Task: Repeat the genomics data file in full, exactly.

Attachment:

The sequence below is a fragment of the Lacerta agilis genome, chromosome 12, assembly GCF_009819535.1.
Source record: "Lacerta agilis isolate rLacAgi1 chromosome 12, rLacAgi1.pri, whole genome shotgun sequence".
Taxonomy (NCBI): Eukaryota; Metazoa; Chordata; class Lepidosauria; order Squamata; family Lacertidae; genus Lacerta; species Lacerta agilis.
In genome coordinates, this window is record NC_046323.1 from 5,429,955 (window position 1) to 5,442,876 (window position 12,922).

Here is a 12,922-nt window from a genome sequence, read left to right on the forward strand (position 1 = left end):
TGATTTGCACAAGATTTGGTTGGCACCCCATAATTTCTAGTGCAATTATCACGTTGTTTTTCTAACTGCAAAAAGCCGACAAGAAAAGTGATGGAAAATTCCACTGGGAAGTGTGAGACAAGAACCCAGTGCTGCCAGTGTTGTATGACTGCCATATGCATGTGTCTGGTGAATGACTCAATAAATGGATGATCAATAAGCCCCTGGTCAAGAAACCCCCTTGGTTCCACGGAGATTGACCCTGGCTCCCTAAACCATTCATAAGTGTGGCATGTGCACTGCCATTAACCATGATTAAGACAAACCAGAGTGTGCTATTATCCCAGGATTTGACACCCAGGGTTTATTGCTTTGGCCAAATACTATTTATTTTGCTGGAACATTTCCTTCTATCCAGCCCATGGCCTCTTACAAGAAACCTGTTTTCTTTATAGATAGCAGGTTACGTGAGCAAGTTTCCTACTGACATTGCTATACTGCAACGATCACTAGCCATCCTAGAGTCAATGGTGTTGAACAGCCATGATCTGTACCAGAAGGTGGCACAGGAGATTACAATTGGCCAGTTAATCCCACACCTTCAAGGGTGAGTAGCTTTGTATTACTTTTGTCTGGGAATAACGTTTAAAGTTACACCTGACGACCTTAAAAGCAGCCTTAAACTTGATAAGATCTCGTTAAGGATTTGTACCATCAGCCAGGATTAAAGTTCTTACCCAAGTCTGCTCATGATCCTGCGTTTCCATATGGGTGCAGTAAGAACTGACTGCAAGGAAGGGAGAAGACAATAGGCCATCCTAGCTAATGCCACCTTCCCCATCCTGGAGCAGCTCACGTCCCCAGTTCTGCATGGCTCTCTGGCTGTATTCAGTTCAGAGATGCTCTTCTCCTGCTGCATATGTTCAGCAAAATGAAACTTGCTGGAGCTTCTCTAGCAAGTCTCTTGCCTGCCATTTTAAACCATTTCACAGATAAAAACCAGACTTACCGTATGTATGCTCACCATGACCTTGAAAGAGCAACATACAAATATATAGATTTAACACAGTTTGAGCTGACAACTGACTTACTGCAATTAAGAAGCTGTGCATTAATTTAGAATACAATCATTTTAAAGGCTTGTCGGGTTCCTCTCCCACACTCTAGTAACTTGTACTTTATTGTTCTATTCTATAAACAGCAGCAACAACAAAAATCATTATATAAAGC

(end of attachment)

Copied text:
The sequence below is a fragment of the Lacerta agilis genome, chromosome 12, assembly GCF_009819535.1.
Source record: "Lacerta agilis isolate rLacAgi1 chromosome 12, rLacAgi1.pri, whole genome shotgun sequence".
Taxonomy (NCBI): Eukaryota; Metazoa; Chordata; class Lepidosauria; order Squamata; family Lacertidae; genus Lacerta; species Lacerta agilis.
In genome coordinates, this window is record NC_046323.1 from 5,429,955 (window position 1) to 5,442,876 (window position 12,922).

Here is a 12,922-nt window from a genome sequence, read left to right on the forward strand (position 1 = left end):
TGATTTGCACAAGATTTGGTTGGCACCCCATAATTTCTAGTGCAATTATCACGTTGTTTTTCTAACTGCAAAAAGCCGACAAGAAAAGTGATGGAAAATTCCACTGGGAAGTGTGAGACAAGAACCCAGTGCTGCCAGTGTTGTATGACTGCCATATGCATGTGTCTGGTGAATGACTCAATAAATGGATGATCAATAAGCCCCTGGTCAAGAAACCCCCTTGGTTCCACGGAGATTGACCCTGGCTCCCTAAACCATTCATAAGTGTGGCATGTGCACTGCCATTAACCATGATTAAGACAAACCAGAGTGTGCTATTATCCCAGGATTTGACACCCAGGGTTTATTGCTTTGGCCAAATACTATTTATTTTGCTGGAACATTTCCTTCTATCCAGCCCATGGCCTCTTACAAGAAACCTGTTTTCTTTATAGATAGCAGGTTACGTGAGCAAGTTTCCTACTGACATTGCTATACTGCAACGATCACTAGCCATCCTAGAGTCAATGGTGTTGAACAGCCATGATCTGTACCAGAAGGTGGCACAGGAGATTACAATTGGCCAGTTAATCCCACACCTTCAAGGGTGAGTAGCTTTGTATTACTTTTGTCTGGGAATAACGTTTAAAGTTACACCTGACGACCTTAAAAGCAGCCTTAAACTTGATAAGATCTCGTTAAGGATTTGTACCATCAGCCAGGATTAAAGTTCTTACCCAAGTCTGCTCATGATCCTGCGTTTCCATATGGGTGCAGTAAGAACTGACTGCAAGGAAGGGAGAAGACAATAGGCCATCCTAGCTAATGCCACCTTCCCCATCCTGGAGCAGCTCACGTCCCCAGTTCTGCATGGCTCTCTGGCTGTATTCAGTTCAGAGATGCTCTTCTCCTGCTGCATATGTTCAGCAAAATGAAACTTGCTGGAGCTTCTCTAGCAAGTCTCTTGCCTGCCATTTTAAACCATTTCACAGATAAAAACCAGACTTACCGTATGTATGCTCACCATGACCTTGAAAGAGCAACATACAAATATATAGATTTAACACAGTTTGAGCTGACAACTGACTTACTGCAATTAAGAAGCTGTGCATTAATTTAGAATACAATCATTTTAAAGGCTTGTCGGGTTCCTCTCCCACACTCTAGTAACTTGTACTTTATTGTTCTATTCTATAAACAGCAGCAACAACAAAAATCATTATATAAAGC